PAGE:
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Live by the Sword

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For the next hour, Menalippe sat by Penthesilea’s bedside. The prone warrior slept deeply, no doubt due to something Ephiny had given her. But the healer assured her that Pen could awaken at any time, and she wanted to be there when she did. With every passing moment, Menalippe knew she was missing more and more of the horseback event of the Games. She tried not to think about it. She had already made her decision. If she could talk some sense into her stubborn friend, it might save her a limb.

It seemed like an eternity passed, but Penthesilea stirred. As she was waking up, Menalippe moved from her chair onto the side of the cot her friend occupied. She had a feeling she knew what was coming.

Pen was woozy, trying to shake off the haze she was under. “Mena... why am I…” Her brows shot up in realization, and she started to sit up suddenly. Menalippe had an arm on Pen’s torso in an instant, keeping the warrior from leaping to her feet.

“Pen, your foot is very bad,” Menalippe said quietly. “Have you seen a wound lanced before? Because that’s what they had to do to you.” She grimaced in sympathy. “And it is no doubt the source of the considerable pain you’re going to start feeling.”

Penthesilea pushed against her, but the hard muscles of her torso were uncharacteristically weak. She struggled. “Let me up Mena! You swore you wouldn’t keep me from competing!”

“I swore to help you, yes,” the brunette conceded. “But this has morphed into something different, Pen. I thought before you might be able to compete and heal at the same time. I cannot let you continue now that I know how much is at stake!”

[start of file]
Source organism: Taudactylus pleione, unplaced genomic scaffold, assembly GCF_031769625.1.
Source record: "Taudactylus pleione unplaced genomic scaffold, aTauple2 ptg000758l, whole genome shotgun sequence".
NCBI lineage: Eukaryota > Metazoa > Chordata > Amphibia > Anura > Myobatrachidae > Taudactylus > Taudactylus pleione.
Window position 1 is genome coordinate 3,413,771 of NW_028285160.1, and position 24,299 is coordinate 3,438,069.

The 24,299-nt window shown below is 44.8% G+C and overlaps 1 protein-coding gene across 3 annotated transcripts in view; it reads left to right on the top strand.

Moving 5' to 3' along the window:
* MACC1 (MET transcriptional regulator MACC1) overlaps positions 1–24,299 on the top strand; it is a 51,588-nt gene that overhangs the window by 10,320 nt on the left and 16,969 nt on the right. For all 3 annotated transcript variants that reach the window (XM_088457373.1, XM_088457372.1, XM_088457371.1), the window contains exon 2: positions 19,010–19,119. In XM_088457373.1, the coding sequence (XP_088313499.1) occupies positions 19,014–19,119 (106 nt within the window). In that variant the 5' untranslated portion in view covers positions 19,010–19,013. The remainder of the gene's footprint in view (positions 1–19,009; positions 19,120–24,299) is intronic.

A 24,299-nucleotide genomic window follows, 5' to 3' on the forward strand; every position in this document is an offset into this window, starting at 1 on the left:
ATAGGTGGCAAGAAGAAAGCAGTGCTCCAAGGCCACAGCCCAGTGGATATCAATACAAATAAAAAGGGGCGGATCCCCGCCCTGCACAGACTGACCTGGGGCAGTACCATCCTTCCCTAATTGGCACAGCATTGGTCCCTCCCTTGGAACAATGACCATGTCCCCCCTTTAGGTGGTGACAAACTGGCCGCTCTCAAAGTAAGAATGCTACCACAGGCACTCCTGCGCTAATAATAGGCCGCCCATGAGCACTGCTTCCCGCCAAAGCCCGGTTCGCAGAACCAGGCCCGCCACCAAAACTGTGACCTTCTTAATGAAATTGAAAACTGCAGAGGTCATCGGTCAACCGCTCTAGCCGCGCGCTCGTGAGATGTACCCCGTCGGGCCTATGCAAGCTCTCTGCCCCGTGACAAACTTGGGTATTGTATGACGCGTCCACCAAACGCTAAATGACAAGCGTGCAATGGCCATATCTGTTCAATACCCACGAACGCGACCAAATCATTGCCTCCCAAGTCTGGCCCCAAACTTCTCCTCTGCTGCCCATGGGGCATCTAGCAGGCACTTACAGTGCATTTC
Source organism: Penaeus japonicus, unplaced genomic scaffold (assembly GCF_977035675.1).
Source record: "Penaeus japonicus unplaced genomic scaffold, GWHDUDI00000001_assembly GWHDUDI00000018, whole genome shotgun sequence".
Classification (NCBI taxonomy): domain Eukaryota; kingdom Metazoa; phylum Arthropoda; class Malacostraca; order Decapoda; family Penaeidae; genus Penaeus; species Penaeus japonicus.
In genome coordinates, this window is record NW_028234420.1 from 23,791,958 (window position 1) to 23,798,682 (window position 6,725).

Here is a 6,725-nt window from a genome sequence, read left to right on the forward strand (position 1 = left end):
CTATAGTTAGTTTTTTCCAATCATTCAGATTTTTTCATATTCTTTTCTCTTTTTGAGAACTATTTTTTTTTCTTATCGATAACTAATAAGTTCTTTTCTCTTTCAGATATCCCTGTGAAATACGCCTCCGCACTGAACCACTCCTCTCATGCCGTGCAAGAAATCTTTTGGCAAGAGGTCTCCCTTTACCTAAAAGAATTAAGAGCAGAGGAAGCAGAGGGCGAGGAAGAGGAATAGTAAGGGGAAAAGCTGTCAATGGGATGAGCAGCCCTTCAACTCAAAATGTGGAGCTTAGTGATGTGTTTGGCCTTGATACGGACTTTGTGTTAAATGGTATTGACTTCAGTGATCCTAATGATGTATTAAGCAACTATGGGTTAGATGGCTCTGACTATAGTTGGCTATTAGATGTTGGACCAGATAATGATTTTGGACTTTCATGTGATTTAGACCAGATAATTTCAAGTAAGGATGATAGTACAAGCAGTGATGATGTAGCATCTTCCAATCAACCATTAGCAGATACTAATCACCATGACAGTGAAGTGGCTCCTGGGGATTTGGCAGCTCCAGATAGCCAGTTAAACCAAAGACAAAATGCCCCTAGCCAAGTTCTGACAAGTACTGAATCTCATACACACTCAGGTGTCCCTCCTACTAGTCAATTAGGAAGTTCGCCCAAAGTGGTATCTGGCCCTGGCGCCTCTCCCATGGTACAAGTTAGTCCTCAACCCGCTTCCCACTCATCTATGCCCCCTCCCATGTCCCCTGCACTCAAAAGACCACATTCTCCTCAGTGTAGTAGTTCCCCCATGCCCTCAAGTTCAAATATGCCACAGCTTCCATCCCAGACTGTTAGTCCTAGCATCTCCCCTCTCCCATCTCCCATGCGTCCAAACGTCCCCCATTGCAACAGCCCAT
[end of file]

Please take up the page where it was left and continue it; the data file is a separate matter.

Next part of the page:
Penthesilea finally gave up and lay back down on the bed. “Do you really think my limb is a high enough stake? You know what Athena told me. There are no stakes higher than the health of our whole nation!”

Menalippe chose her words carefully. She knew this was her best chance of changing the warrior’s mind. If she couldn’t, she would forever feel responsible for whatever happened to Pen.

“I did heed the words that Athena spoke to you. But I am questioning your interpretation. You told me that Athena said these are the last Games you will ever compete in. Well, Pen, what if you are making that cautionary statement into a prophecy! There are plenty of reasons you might not compete again that don’t require you to destroy your own body now.”

Penthesilea looked sullen, unconvinced. Menalippe pressed further.

“What if you are making this self-fulfilling? My friend, a very good reason not to compete in the future is if you’ve lost your foot. Can you stomach that possibility? What would you do with your life? We both know you are one of the strongest warriors our nation has. Would you give that up for the rest of your life? We take care of our Amazon sisters. And you will always have a place here. But I don’t think permanent mess duty is how you want to live your life.

The blonde woman appeared to consider her friend’s words seriously. Menalippe waited, hoping for a positive response. The infirmary was quiet, most of the attendees either at the Games or an early lunch. Menalippe was grateful for the privacy.

“I don’t want to be anything other than a warrior,” Penthesilea said quietly. She looked more sad, more vulnerable than Mena had ever seen her before. “But what you are saying…it sounds like blasphemy. A rejection of our goddess herself!”